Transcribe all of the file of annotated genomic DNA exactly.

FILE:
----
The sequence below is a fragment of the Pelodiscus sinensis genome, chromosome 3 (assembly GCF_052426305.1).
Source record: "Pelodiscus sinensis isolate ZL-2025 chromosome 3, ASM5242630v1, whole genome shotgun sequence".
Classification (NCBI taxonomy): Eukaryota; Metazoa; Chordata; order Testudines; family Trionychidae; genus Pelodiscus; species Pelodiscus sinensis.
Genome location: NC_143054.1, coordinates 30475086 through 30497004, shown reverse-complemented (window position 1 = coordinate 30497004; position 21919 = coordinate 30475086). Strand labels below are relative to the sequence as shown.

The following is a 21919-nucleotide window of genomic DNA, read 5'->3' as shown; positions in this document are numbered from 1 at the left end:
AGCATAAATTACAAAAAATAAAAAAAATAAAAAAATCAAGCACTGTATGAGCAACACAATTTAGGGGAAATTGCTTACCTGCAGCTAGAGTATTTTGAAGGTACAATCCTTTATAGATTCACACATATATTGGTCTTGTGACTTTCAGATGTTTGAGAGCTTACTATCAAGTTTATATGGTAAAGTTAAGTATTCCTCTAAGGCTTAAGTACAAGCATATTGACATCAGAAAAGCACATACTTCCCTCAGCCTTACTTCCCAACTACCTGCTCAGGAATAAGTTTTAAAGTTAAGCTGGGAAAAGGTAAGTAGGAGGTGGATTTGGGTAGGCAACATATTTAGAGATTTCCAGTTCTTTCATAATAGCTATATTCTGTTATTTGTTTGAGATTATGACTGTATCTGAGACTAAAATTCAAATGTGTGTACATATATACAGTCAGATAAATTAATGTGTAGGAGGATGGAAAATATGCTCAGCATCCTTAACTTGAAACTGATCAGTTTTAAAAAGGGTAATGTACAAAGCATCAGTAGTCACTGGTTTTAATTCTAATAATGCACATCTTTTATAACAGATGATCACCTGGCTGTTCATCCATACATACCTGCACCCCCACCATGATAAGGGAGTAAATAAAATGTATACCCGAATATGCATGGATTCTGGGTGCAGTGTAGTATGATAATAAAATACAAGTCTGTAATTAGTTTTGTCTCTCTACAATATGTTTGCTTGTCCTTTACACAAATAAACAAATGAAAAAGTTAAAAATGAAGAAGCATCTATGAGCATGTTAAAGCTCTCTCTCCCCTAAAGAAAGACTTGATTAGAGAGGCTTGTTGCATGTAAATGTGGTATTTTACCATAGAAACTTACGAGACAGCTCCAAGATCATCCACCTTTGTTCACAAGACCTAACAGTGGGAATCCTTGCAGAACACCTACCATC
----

The sequence below is a fragment of the Pelodiscus sinensis genome, chromosome 3 (assembly GCF_052426305.1).
Source record: "Pelodiscus sinensis isolate ZL-2025 chromosome 3, ASM5242630v1, whole genome shotgun sequence".
Classification (NCBI taxonomy): Eukaryota; Metazoa; Chordata; order Testudines; family Trionychidae; genus Pelodiscus; species Pelodiscus sinensis.
Genome location: NC_143054.1, coordinates 30475086 through 30497004, shown reverse-complemented (window position 1 = coordinate 30497004; position 21919 = coordinate 30475086). Strand labels below are relative to the sequence as shown.

The following is a 21919-nucleotide window of genomic DNA, read 5'->3' as shown; positions in this document are numbered from 1 at the left end:
AGCATAAATTACAAAAAATAAAAAAAATAAAAAAATCAAGCACTGTATGAGCAACACAATTTAGGGGAAATTGCTTACCTGCAGCTAGAGTATTTTGAAGGTACAATCCTTTATAGATTCACACATATATTGGTCTTGTGACTTTCAGATGTTTGAGAGCTTACTATCAAGTTTATATGGTAAAGTTAAGTATTCCTCTAAGGCTTAAGTACAAGCATATTGACATCAGAAAAGCACATACTTCCCTCAGCCTTACTTCCCAACTACCTGCTCAGGAATAAGTTTTAAAGTTAAGCTGGGAAAAGGTAAGTAGGAGGTGGATTTGGGTAGGCAACATATTTAGAGATTTCCAGTTCTTTCATAATAGCTATATTCTGTTATTTGTTTGAGATTATGACTGTATCTGAGACTAAAATTCAAATGTGTGTACATATATACAGTCAGATAAATTAATGTGTAGGAGGATGGAAAATATGCTCAGCATCCTTAACTTGAAACTGATCAGTTTTAAAAAGGGTAATGTACAAAGCATCAGTAGTCACTGGTTTTAATTCTAATAATGCACATCTTTTATAACAGATGATCACCTGGCTGTTCATCCATACATACCTGCACCCCCACCATGATAAGGGAGTAAATAAAATGTATACCCGAATATGCATGGATTCTGGGTGCAGTGTAGTATGATAATAAAATACAAGTCTGTAATTAGTTTTGTCTCTCTACAATATGTTTGCTTGTCCTTTACACAAATAAACAAATGAAAAAGTTAAAAATGAAGAAGCATCTATGAGCATGTTAAAGCTCTCTCTCCCCTAAAGAAAGACTTGATTAGAGAGGCTTGTTGCATGTAAATGTGGTATTTTACCATAGAAACTTACGAGACAGCTCCAAGATCATCCACCTTTGTTCACAAGACCTAACAGTGGGAATCCTTGCAGAACACCTACCATC